Legal Development: Clarifying Contempt With Breona C. V. Rodney D.

Author: Mosson Law, LLC | | Categories: Attorney, Civil Litigation, Family Law, Family Law Attorney, Lawyer

In Breona C. v. Rodney D., the Court of Special Appeals has clarified the law of contempt especially in custody, child support, and divorce matters, though the ruling deals with the statutory contempt process primarily and should apply broadly.  Id., No. 0299, Sept. 2021 Term (Slip Op. Nov. 17, 2021). 

When a court order issues, it must be followed or willful refusal can considered contempt of that court order.  Sometimes it’s called contempt of court. 

In Breona C. v. Rodney D., the alleged contempt involving child custody and it had been cured and resolved before the hearing was held after the filings and wait time for the hearing date.  The Court of Special Appeals ruled, that considering the coercive and remedial nature of the contempt process, at Md. Rule 15-201 et. seq., there was nothing for the court to coerce.  So, the contempt was moot.  The hearing should have been dismissed rather than adjudicated about past problems.

I have handled two contempt trials in 2022 in Baltimore City and Baltimore County, Maryland. Presiding Judges may take different positions on what has been resolved or not, and the facts must be examined closely.  Legal advice and representation is advisable.  This being said, the rationale of the Court of Special Appeals encourages these matters be dismissed if the substance has been addressed.  As one colleague of mine also noted, the higher court may be seeking to stop some parents sometimes being punished if they have, belatedly and/or grudgingly complied, regardless of the past.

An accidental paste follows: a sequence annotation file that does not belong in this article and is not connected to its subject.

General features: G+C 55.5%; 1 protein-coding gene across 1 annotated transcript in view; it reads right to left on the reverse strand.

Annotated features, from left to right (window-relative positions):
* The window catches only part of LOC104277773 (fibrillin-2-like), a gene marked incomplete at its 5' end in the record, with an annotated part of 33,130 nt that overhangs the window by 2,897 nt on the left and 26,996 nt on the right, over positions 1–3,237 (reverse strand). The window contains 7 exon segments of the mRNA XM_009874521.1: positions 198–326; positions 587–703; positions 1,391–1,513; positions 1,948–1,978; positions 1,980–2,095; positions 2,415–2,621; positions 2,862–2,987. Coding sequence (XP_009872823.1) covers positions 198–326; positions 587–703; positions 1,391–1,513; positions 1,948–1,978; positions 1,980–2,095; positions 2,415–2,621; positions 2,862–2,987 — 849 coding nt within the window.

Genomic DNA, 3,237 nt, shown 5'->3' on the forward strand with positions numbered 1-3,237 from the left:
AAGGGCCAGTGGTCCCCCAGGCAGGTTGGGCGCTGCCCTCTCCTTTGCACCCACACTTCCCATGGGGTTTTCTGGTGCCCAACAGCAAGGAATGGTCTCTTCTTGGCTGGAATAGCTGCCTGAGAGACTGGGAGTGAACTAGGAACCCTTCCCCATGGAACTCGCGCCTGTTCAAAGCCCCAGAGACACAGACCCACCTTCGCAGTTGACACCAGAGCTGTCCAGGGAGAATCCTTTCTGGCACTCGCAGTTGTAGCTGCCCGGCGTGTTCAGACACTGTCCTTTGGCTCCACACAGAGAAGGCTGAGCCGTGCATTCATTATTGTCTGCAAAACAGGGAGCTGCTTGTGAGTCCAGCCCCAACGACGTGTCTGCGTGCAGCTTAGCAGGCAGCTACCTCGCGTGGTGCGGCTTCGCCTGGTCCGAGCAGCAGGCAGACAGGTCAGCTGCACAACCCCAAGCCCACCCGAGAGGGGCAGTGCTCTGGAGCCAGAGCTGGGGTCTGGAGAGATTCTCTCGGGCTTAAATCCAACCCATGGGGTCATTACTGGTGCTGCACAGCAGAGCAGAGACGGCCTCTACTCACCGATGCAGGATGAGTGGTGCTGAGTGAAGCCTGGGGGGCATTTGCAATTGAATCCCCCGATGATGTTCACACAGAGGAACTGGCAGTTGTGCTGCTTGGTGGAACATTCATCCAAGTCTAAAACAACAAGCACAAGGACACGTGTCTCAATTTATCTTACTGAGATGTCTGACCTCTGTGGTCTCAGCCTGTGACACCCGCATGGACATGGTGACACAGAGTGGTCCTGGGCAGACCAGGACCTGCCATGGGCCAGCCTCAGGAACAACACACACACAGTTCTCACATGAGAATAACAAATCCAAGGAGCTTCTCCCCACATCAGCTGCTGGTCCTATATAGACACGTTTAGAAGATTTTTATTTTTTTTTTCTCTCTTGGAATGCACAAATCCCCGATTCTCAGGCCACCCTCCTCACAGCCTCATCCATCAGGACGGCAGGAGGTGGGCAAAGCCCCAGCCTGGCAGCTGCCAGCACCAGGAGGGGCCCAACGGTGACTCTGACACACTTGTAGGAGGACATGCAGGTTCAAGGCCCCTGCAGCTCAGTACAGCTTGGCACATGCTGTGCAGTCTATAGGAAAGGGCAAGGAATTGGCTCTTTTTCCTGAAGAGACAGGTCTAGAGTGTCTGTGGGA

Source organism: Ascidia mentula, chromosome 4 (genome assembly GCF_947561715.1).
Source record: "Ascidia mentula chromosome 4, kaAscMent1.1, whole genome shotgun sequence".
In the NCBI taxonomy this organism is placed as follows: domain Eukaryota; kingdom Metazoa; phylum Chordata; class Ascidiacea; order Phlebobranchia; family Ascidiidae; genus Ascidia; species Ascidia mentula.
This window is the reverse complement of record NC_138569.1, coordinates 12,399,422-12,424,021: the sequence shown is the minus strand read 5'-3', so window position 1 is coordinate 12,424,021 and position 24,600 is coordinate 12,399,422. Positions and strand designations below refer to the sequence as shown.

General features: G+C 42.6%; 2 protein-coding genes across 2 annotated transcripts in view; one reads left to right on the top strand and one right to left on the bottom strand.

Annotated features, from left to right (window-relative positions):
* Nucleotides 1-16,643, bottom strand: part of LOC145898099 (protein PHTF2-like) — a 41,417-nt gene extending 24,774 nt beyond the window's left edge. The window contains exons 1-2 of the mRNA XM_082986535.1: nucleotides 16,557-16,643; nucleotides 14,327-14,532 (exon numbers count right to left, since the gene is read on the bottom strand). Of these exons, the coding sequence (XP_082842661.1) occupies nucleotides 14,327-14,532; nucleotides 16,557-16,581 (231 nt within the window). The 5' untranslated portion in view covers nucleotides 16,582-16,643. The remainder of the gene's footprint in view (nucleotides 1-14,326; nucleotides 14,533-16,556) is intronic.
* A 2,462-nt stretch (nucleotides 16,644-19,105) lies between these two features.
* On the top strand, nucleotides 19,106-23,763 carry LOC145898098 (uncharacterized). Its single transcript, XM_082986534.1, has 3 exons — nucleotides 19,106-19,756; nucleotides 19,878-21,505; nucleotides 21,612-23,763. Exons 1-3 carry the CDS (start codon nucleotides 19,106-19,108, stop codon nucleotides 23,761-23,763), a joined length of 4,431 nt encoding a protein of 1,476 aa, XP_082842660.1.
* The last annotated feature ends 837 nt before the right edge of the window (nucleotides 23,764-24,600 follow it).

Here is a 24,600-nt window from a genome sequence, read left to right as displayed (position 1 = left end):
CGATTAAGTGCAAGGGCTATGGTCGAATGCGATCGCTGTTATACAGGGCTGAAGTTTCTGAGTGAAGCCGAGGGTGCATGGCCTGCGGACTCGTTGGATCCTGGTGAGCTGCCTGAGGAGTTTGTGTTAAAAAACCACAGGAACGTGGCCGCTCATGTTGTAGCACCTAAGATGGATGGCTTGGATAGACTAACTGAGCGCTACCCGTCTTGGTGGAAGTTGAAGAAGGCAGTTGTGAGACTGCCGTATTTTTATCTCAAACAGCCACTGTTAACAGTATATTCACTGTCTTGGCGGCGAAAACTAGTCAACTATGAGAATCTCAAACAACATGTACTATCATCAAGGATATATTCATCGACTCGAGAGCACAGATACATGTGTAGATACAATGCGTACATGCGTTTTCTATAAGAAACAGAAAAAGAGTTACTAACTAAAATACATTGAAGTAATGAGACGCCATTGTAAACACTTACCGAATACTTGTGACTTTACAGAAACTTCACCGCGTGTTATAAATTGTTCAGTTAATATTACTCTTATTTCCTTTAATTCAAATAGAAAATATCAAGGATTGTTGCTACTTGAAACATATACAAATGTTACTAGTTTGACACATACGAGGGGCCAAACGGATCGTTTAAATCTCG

The issue of contempt is either direct or constructive.  For most matters outside of the Judge's actual presence, the contempt alleged is constructive, and this is clarified in State v. Roll, 267 Md. 714, 298 A.2d 867 (1973), based on statutory interpretation and due process grounds.  In State v. Roll, the court also clarifies that direct contempt truly involves an interruption of a judicial proceeding, and not a refusal to testify as happened in State v. Roll.

How do you prove contempt?  Documents always help.  However, if one party is simply not to be believed, this can establish contempt because the believable party's evidence establishes what occurred.  While that may be extreme scenario, in Rawlings v. Rawlings, the trial court found just that, which was then upheld on appeal.  362 Md. 535, 766 A.2d 98 (2001).

There, the Court found that “Petitioner's testimony to be less than credible.  The trial judge stated that Petitioner's 'credibility is at least zero, perhaps minus.  So that you have a tendency to believe the opposite of what he says.’”  Id. at Md. 563. 

In any contempt matter, and until further appellate precedent comes down, Breona C. v. Rodney D. is a roadmap, including on the purge provision and sanction provision required, and not discussed here.

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Gregg H. Mosson, Esq.

Mosson Law, LLC